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Treatment or diversion programs for perpetrators and offender registration

Legislation should provide that if intervention, treatment or diversion programs (pretrial diversion programs are alternatives to prosecution which seek to divert offenders with no prior offences from traditional criminal justice processing into a program of supervision and services) are prescribed for perpetrators, the operators of such programs must work in close cooperation with survivor service providers to enable constant feedback from the complainant/survivor about the recurrence of violence.

Legislation should provide that all sentences to alternative, treatment, or diversion programs are to be handed down only in cases where there will be continuous monitoring of the case by justice officials and survivor organizations to ensure the survivor’s safety and the effectiveness of the sentence. Legislation should require that such alternative sentences be monitored and reviewed on a regular basis. Legislation should require immediate reports to probation officers and police about recurring violence. (See: UN Handbook 3.11.6; National Advisory Council on Violence Against Women and the Violence Against Women Office, The Toolkit to End Violence Against Women, p. 14)

Examples: The Criminalization of Violence against Women Law (2007) of Costa Rica (Spanish only) includes detailed conditions on when alternative sentences may be imposed, and on the alternatives which are available. Spain’s Organic Act 1/2004 of 28 December on Integrated Protection Measures against Gender Violence (2004) provides for suspension of certain penalties (under two years in jail) if the perpetrator participates in an intervention programme. (Article 35)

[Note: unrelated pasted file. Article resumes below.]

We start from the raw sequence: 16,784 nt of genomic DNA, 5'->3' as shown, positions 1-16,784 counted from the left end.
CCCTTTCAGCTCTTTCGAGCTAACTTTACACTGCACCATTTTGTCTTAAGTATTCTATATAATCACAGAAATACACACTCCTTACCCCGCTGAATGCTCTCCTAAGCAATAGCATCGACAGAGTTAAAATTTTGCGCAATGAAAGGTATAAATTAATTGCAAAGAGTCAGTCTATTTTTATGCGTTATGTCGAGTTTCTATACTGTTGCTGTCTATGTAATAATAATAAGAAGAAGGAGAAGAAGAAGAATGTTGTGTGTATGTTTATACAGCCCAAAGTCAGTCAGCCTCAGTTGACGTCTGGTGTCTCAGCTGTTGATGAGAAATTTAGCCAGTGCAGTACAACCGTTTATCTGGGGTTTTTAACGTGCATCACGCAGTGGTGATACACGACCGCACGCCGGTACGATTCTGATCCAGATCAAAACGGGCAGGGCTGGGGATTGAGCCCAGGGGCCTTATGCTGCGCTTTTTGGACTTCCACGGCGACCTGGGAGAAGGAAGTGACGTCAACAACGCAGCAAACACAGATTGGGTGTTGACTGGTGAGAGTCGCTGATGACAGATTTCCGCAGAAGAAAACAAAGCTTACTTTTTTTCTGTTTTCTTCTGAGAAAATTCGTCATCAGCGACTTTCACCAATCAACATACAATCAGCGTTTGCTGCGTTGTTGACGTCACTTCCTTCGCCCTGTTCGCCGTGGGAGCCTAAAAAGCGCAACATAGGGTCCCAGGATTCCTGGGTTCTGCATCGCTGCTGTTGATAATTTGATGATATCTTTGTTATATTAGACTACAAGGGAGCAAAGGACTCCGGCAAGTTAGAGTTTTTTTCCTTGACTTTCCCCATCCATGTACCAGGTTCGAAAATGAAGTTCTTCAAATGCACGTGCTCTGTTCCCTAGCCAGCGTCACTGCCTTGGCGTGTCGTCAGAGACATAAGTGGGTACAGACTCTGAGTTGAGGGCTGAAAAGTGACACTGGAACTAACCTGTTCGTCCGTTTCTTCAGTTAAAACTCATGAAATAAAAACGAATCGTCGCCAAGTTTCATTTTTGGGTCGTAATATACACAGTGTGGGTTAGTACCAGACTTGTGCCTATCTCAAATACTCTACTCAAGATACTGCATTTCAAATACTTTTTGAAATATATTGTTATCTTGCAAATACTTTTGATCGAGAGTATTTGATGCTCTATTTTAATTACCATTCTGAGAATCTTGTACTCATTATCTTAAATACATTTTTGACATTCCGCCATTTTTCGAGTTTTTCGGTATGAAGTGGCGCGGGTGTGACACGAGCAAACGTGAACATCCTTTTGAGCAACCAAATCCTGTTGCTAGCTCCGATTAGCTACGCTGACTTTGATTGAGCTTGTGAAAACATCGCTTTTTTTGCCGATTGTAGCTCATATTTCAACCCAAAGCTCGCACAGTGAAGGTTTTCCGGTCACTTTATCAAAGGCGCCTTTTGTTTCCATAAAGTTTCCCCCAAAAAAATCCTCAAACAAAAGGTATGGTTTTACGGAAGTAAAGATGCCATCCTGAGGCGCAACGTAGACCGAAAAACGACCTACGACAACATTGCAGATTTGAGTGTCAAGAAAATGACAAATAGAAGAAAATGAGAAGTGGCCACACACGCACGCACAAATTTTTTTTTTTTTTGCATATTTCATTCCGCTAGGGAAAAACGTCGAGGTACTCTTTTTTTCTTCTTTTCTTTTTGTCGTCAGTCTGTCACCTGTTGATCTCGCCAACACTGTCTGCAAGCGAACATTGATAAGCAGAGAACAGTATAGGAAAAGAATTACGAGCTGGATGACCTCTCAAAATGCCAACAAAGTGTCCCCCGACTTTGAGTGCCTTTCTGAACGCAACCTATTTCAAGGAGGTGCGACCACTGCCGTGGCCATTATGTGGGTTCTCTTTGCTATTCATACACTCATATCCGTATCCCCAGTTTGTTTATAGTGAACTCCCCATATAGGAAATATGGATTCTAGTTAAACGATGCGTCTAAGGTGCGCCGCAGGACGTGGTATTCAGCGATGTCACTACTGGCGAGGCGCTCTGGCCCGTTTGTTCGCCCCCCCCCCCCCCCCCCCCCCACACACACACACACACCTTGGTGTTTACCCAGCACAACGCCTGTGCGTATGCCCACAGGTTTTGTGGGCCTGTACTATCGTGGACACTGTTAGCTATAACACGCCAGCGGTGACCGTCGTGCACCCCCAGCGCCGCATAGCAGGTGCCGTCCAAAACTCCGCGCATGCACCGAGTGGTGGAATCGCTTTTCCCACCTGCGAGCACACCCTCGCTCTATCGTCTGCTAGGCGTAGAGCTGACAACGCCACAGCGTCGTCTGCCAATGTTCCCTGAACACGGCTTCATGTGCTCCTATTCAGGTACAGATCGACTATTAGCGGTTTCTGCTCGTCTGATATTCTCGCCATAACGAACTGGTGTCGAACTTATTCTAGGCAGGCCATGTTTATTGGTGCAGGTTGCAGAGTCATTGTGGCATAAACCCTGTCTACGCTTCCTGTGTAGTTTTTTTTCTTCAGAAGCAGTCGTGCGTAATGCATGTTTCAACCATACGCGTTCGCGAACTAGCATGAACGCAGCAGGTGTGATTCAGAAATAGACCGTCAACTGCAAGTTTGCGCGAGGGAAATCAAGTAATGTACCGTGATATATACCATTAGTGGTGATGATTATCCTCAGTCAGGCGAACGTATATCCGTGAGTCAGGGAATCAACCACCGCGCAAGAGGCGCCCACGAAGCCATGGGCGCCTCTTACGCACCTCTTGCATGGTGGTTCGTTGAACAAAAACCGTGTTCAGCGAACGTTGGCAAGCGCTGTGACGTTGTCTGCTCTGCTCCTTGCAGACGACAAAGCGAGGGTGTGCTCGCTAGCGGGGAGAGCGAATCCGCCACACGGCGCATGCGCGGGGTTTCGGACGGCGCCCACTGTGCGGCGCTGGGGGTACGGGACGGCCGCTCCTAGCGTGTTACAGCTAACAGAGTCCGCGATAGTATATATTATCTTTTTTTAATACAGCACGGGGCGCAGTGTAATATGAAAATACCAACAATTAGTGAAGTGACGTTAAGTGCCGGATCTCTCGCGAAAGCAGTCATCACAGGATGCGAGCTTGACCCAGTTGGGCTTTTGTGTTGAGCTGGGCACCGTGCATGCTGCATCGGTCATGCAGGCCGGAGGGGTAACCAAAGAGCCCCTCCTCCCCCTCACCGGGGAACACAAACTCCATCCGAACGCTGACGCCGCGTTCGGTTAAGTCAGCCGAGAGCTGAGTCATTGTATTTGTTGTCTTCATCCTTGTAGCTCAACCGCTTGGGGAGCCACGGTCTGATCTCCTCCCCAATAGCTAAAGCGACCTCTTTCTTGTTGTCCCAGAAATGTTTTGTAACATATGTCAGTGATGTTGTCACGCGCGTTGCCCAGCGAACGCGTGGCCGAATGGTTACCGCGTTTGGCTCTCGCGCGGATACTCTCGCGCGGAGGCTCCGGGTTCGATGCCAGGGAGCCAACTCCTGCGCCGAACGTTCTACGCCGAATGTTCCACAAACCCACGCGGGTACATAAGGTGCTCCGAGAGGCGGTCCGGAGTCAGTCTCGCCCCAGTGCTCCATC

Sex offender registration

  • Legislation should require offenders who are charged with committing or attempting to commit crimes involving criminal sexual conduct but who plead to or are found guilty of a different crime to register their location and employment with law enforcement agencies if the crime which the offender pleads to or is found guilty of arose from the same set of circumstances as the original crime.

For excellent questions to assess risk or lethality in determining whether to release offenders, see the Center for Sex Offender Management, The Comprehensive Assessment Protocol, a Systemwide Review of Adult and Juvenile Sex Offender Management Strategies, section on Pre Trial Management. Available in English.

Example: The New York, United States, Sex Offense Courts have developed a sex offender protocol that recognizes that offenders are often out on bail or living in the community.  Thus, maintaining frequent contact with offenders is prioritized. The Sex Offense Courts order swift consequences if violations occur and often require offenders to attend preventive services. Convicted offenders must also maintain contact with the Courts to enable monitoring of compliance with conditions of probation or incarceration and their compliance with the Sex Offender Registration Act.

Center for Sex Offender Management, Enhancing the Management of Adult and Juvenile Sex Offenders: A Handbook for Policymakers and Practitioners (2007). Available in English.

Center for Sex Offender Management, Twenty Strategies for Managing Sex Offenders in Your Jurisdiction (2008). Available in English.